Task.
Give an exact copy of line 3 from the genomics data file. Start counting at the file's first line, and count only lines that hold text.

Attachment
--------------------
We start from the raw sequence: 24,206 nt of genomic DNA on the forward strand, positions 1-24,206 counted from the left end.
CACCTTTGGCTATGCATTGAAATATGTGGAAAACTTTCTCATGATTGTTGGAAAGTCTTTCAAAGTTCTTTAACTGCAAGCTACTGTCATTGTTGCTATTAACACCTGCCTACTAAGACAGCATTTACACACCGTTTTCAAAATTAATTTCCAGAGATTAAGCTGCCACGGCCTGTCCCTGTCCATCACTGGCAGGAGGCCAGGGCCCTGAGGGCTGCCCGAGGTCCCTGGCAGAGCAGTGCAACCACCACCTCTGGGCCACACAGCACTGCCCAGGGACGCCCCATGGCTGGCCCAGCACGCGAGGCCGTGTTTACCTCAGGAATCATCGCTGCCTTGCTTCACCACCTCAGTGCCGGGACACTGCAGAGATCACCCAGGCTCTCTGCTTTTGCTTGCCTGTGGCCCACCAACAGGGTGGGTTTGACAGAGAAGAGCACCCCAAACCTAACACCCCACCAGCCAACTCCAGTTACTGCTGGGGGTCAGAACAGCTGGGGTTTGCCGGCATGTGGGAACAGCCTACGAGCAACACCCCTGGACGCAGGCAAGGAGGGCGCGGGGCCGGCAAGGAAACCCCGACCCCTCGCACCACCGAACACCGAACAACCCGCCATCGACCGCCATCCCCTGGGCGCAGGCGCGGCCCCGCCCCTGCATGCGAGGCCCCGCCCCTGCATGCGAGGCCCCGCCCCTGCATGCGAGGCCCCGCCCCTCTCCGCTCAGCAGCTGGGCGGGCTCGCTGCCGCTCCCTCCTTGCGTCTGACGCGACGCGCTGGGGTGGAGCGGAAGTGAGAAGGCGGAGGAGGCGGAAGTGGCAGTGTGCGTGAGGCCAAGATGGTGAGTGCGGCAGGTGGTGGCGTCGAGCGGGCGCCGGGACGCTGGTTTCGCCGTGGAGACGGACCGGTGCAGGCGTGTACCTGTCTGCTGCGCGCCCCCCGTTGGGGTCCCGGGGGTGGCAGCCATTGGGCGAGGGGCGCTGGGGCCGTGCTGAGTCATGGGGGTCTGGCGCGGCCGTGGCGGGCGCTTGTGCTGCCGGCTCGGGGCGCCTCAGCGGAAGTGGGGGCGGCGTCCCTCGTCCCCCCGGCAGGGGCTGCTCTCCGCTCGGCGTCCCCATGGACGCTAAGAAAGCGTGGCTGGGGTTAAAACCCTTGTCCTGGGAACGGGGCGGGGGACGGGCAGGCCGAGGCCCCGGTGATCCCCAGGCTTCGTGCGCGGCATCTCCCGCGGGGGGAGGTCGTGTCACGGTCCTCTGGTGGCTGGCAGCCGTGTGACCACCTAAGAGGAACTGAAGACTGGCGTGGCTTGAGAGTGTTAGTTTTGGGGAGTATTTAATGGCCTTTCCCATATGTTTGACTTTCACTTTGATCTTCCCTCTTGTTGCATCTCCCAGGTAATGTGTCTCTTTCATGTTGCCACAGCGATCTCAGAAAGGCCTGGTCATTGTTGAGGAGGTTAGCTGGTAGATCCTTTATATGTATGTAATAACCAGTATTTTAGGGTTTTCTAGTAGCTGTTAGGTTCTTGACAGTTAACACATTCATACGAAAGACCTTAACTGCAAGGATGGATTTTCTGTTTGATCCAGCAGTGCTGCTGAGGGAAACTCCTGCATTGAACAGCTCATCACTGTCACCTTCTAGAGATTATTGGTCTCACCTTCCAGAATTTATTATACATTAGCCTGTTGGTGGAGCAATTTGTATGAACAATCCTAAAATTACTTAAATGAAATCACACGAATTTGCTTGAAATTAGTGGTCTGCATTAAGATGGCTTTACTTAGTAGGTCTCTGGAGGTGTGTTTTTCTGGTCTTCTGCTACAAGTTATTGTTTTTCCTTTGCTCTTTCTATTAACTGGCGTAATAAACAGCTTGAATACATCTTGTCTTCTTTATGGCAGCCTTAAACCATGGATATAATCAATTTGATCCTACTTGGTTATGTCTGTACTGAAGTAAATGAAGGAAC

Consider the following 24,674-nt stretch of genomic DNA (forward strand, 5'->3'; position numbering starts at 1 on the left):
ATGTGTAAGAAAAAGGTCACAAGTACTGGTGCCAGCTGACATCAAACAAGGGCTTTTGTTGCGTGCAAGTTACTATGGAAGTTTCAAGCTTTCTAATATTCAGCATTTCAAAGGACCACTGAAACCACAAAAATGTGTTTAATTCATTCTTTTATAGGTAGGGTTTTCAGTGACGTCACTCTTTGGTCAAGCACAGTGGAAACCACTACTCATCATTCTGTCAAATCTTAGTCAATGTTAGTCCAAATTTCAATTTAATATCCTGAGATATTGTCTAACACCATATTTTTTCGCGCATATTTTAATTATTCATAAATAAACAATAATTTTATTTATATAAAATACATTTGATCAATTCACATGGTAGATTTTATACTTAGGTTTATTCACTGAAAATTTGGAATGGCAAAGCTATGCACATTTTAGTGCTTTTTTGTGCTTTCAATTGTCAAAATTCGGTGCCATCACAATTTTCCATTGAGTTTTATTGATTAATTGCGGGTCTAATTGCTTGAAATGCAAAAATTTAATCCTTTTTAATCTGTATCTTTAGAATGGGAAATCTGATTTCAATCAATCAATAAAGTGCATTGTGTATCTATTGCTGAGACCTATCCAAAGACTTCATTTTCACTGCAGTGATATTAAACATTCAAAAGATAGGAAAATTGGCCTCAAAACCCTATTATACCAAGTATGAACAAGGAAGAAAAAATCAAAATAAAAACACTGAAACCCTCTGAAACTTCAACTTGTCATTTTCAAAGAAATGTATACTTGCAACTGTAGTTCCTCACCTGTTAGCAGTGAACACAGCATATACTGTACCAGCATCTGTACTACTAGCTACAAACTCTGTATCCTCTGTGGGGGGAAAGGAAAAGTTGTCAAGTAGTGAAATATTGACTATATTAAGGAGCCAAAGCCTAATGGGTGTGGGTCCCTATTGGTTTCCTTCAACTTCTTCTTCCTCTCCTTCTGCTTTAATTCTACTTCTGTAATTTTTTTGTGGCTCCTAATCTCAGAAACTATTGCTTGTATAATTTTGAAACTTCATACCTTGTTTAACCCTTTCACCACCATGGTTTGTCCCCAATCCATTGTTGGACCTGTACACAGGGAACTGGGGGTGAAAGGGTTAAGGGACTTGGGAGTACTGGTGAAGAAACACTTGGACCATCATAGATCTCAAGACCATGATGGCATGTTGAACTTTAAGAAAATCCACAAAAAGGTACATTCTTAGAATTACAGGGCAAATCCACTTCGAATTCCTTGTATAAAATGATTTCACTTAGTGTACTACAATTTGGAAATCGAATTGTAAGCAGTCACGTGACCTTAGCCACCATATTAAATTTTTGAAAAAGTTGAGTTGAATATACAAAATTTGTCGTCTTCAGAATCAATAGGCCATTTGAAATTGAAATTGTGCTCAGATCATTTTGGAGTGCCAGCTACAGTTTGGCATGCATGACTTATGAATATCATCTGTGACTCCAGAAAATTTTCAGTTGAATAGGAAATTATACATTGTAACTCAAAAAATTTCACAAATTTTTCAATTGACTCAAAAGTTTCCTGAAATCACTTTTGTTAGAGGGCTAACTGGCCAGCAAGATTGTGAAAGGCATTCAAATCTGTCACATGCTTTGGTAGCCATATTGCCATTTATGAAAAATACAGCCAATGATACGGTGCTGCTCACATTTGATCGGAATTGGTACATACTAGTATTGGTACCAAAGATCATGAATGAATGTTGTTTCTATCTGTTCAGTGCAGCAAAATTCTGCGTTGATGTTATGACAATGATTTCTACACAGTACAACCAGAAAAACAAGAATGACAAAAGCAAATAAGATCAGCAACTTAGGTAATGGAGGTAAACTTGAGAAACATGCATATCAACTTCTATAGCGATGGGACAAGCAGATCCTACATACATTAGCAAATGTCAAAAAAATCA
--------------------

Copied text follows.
Consider the following 24,674-nt stretch of genomic DNA (forward strand, 5'->3'; position numbering starts at 1 on the left):